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Instructor Class Description

Time Schedule:

Kendall M Gray
MICROM 411
Seattle Campus

Bacterial Genetics

Molecular genetics: description of fundamental genetic processes such as mutation, repair, genetic exchange, recombination, and gene expression. Use of genetic strategies to analyze complex biological processes. Focuses on prokaryotic organisms. Prerequisite: BIOL 200; either CHEM 223, CHEM 237, or CHEM 335. Offered: W.

Class description

Microm 411 explores how the genetic analysis of bacteria and viruses can be used to study fundamental biological processes such as the nature and function of the genetic code, mutation and DNA repair, genetic exchange, recombination, and the regulation of gene expression. Lectures focus on the use of relatively simple genetic strategies to analyze complex biological processes, with a major emphasis on logical inference and problem solving. Laboratories allow students to apply the principles and reasoning skills learned in lecture toward the isolation and characterization of novel bacterial mutants.

Student learning goals

Students completing this course will learn not only the basic factual background of microbial genetics, but how those facts were experimentally determined and what scientific data actually supports them.

It is our hope that students will also learn the basics of experimental design, the analysis of new data, and basic skills of creative problem solving.

General method of instruction

Class meets for 2 hours of lecture three days per week (MWF), with one of those periods typically devoted to laboratory topics. The laboratory operates on an open format in which the lab room is available for use from 10:00-4:30 daily (MTuWThF) on a drop-in basis. Students work in pairs for the lab. At least one member of each pair is required to come in at some point each day to perform work on ongoing experiments. Laboratory work typically requires less than 30 minutes per day to complete, although some procedures may take longer.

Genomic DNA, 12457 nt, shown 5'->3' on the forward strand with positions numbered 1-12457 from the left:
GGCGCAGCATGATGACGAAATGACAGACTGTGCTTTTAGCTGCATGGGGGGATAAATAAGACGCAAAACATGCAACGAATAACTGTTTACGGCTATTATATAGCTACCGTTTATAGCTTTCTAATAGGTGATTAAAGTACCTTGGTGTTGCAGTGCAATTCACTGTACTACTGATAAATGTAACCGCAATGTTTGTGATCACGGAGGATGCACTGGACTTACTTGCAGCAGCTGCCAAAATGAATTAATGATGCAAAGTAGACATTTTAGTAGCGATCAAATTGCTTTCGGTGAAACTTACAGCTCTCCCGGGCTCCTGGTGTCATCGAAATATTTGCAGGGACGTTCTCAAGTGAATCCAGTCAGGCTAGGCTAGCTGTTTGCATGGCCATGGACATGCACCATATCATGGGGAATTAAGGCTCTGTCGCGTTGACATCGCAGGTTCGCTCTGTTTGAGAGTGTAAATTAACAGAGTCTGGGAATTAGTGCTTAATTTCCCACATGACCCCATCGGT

Recommended preparation

Class assignments and grading

A single grade is given for both the lecture and laboratory combined. Grades are based on four lecture examinations and seven experimental write-ups (worksheets) from the laboratory exercises, as well as one laboratory skills test. Lecture exams are short answer format, with questions that require students to solve new problems through the application of principles covered in both lecture and lab.


The information above is intended to be helpful in choosing courses. Because the instructor may further develop his/her plans for this course, its characteristics are subject to change without notice. In most cases, the official course syllabus will be distributed on the first day of class.
Last Update by Kendall M Gray
Date: 02/10/2014